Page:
The transfer of Russian missile technology to Iran is back in the news as the U.S. Senate prepares this week to vote on a bill that would impose sanctions on foreign companies or organizations found to be helping Iran develop ballistic missiles. The legislation, clearly aimed at Russia, is expected to pass easily. The bill requires the president to report to Congress on every foreign firm, individual, business, group or government agency that has helped Iran develop missiles since August of 1995. Among other things, the bill would ban U.S. economic aid for a period of two years. The United States and Israel have repeatedly accused Russia of aiding–officially or unofficially–Iran’s efforts to develop ballistic missiles, and the issue has been a frequent topic of negotiations between the two sides.
Against a background of overwhelming support for the bill in the Senate, the Clinton administration went into action this week in an effort to block the legislation. On May 20, Stephen Sestanovich, the president’s special adviser on the former Soviet Union, told the Foreign Relations subcommittee on Europe that sanctions would be “profoundly counterproductive to U.S. national interest with respect to Russia.” Sestanovich, who acknowledged that Russia has not yet managed to stop the leakage of missile technology to Iran, nevertheless warned that the imposition of sanctions could have effects opposite from those intended. Sanctions, he said, “risk inadvertently undermining our efforts to stop Russia’s support of Iran’s missile programs.”
A similar message was reportedly conveyed by President Clinton himself during a White House meeting on the evening of May 20 with about a dozen senators. What the administration is arguing, in essence, is that Russia be given sufficient time to put an effective anti-proliferation in program in place. In that vein, Sestanovich pointed approvingly to Russia’s recently installed government, which he described as “modern [and] progressive.” He argued that its “top echelon … represents something we have never seen before in any Russian government.” (Reuter, AP, May 21)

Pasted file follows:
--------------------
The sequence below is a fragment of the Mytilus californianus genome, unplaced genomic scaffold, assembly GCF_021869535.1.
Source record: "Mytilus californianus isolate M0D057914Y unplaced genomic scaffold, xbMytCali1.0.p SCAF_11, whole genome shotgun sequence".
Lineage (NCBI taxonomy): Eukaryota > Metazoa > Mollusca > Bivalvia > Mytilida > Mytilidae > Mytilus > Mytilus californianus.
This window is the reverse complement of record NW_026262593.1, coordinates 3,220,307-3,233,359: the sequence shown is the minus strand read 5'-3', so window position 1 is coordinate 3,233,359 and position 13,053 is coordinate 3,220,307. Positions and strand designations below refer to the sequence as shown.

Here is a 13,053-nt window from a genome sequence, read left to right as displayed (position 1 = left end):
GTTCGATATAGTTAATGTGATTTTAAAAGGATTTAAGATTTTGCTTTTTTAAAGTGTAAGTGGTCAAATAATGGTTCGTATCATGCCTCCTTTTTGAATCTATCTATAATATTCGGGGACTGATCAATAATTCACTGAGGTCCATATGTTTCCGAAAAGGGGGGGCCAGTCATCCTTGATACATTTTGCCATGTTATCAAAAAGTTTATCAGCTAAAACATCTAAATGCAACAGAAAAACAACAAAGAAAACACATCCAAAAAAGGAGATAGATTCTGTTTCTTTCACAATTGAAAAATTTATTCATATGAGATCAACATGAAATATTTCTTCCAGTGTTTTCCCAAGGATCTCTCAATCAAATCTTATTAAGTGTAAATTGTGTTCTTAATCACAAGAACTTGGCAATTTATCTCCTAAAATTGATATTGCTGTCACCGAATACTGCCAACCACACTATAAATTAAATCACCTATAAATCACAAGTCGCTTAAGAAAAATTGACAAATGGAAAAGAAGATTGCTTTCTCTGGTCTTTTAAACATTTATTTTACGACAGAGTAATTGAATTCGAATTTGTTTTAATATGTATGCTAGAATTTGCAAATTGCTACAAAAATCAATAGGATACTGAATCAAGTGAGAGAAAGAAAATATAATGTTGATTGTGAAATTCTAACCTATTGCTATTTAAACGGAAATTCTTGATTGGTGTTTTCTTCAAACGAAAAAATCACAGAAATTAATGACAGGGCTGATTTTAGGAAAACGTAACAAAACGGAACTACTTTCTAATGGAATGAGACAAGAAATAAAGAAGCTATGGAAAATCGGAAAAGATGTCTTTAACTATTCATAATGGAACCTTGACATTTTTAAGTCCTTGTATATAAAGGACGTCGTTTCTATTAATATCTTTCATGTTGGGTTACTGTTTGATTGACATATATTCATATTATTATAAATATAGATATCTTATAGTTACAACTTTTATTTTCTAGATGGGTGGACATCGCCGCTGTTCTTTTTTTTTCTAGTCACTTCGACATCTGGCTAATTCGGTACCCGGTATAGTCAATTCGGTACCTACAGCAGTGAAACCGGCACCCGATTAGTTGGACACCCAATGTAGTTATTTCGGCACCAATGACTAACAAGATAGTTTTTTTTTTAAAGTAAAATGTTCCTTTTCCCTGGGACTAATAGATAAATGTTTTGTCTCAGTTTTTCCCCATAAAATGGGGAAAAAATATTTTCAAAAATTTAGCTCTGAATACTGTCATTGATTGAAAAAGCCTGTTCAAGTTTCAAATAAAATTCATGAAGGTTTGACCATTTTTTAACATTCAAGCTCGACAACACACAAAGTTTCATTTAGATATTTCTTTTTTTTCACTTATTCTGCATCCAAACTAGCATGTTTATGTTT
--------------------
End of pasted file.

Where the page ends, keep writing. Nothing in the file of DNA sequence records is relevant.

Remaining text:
In opposing the sanctions legislation, the Clinton administration has also pointed to a series of steps taken this month by President Boris Yeltsin and the Russian government aimed at improving oversight of Russian military and dual-use technology exports. In addition, Yeltsin reportedly assured Clinton in the strongest terms during their recent meeting in Birmingham that the Kremlin has committed itself fully to stopping missile technology transfers to Iran. (See Monitor May 19)
In Moscow, meanwhile, Kremlin spokesman and foreign policy adviser Sergei Yastrzhembsky yesterday warned the United States against trying to pressure Moscow with the threat of sanctions. He also repeated the Kremlin’s standard response that the proliferation of missile technologies to Iran is against Russia’s own national interest and that Moscow is acting effectively to deal with the problem. (Itar-Tass, May 21)
LAWMAKERS TO MOVE ON START II.